Hair sheep are becoming popular

  • Can be meaty or maternal
  • Generally known for parasite resistance

Hair sheep are a difficult group to put in a category, so I gave them their own, admittedly based on looks alone.

Really, all hair sheep can go into one of the above categories.

Here are a few hair sheep breeds:

  • Katahdin
  • Dorper
  • St. Croix
  • Crosses of any of these breeds

At least in our area, Ohio, hair sheep are becoming very popular.

People new to sheep read the claims of parasite resistance combined with no shearing and say “that’s the breed for me.”

I have to admit, I would look hard at hair sheep if I was not married to a guy who likes to shear!

We don’t have any experience with hair sheep, ourselves.

All I can tell you is that right now hair sheep market lambs seem to be bringing a bit less money at the auction than wool breed market lambs.

What I have noticed regarding hair sheep, is that some shepherds are not giving them the care they need.

I think easy care is being confused with no care (no care sheep is a fallacy.)

Sheep 101 has a nice overview of nearly any breed of sheep you can think of, click around, it’s a great site with tons of useful information geared toward beginners.

Evaluating your chosen breed of sheep

  • Healthy overall
  • Good body condition
  • Clear eyes and nose
  • Alert to your presence
  • Aggressive eaters
  • No physical problems including sickness and/or limping

Questions to ask before you buy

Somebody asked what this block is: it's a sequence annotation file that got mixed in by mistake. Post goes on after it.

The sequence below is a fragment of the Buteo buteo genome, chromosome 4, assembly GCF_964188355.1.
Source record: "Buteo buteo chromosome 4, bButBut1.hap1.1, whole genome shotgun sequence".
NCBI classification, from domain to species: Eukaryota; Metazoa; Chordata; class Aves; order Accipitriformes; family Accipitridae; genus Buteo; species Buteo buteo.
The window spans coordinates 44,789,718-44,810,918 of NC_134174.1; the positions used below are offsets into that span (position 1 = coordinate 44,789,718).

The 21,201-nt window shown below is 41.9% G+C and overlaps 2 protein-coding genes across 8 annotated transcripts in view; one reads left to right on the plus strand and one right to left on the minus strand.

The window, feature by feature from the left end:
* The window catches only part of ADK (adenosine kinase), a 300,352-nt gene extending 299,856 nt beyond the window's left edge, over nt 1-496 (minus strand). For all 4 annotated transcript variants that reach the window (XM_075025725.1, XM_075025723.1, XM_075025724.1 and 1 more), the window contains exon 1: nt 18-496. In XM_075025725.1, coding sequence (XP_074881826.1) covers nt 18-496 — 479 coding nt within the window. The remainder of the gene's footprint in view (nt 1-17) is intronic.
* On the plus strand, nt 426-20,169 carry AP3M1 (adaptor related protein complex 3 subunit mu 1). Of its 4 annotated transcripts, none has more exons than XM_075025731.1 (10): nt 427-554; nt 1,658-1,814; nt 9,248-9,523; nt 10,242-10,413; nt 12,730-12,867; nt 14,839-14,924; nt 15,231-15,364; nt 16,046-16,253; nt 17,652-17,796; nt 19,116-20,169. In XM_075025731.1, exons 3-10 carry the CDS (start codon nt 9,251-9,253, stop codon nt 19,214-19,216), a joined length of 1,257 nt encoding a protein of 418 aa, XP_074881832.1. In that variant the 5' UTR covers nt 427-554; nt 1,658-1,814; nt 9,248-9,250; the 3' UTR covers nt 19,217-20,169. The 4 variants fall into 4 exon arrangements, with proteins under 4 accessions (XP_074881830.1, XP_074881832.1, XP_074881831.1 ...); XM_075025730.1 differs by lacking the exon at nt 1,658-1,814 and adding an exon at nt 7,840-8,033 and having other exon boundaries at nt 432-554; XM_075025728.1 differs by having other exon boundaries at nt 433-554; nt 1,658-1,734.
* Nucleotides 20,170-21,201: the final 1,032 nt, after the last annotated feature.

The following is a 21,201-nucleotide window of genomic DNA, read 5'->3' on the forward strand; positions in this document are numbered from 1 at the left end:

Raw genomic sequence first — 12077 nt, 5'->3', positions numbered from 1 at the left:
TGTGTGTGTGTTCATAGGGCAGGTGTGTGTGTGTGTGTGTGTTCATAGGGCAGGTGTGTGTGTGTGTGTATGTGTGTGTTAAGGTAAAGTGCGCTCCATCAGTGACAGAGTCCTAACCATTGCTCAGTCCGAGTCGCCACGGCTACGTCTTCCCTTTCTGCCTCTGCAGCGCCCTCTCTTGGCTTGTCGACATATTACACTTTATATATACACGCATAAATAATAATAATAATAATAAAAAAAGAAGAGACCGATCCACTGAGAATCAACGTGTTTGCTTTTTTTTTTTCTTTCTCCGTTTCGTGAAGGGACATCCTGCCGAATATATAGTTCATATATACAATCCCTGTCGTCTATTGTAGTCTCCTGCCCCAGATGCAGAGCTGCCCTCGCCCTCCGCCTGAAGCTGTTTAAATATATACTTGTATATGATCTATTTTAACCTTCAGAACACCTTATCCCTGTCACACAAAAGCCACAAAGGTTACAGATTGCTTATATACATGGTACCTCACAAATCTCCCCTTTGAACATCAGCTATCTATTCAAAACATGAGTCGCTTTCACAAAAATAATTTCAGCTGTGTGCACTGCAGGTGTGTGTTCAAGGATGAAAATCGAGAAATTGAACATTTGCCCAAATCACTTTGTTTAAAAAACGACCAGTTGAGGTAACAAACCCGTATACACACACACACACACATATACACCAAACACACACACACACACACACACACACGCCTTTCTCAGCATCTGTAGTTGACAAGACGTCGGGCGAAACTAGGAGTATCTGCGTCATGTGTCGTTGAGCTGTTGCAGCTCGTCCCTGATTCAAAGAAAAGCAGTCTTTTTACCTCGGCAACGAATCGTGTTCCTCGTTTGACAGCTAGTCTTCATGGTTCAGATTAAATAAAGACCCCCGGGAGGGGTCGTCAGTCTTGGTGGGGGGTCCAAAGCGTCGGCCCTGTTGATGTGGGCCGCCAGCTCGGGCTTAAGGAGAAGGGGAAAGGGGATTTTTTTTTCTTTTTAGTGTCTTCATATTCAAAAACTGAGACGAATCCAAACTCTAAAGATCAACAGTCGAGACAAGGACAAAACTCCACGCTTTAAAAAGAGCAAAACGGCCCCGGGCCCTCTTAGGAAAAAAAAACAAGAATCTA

1. How long has the breeder had sheep
  2. What makes these sheep special to the breeder
  3. What is the management of the flock
  4. What is the lambing percentage
  5. How long does it take for the lambs to get to market size
  6. How much assistance is required at lambing
  7. What is the average culling age
  8. What are the common culling reasons

These are my suggestions to get an idea of what it takes to run the flock to get the results you are seeing when you visit the farm.

There is no one best answer to these questions, and no breed “has it all” (no matter what the breed associations will tell you).

Please, think over what you need and add your own questions to the list.

Note: if you are concerned with feeding grain, dig deep on this question. We have had people say they feed no grain, then when we get to the farm, things are different.

If no grain is a concern, ask about it specifically, as in say “You never feed any grain?”

Usually, this will cause rethinking and result in the shepherd saying “Well, we do feed grain when….”

This isn’t a problem, just something for you to know. Many people use grain to coax sheep into the barn, like giving a treat to your dog.

Your sheep management plans

If you want your flock to look like the ones you are seeing, you must do the things that shepherd is doing.

If you are looking to manage your sheep in a completely different way than the shepherd you are visiting, save yourself the stress and years of work and go somewhere else.

Get sheep that are currently being managed in the way you want to manage them at home.

The further apart your goal is from what you are starting with, the more culling and time it will take to get there.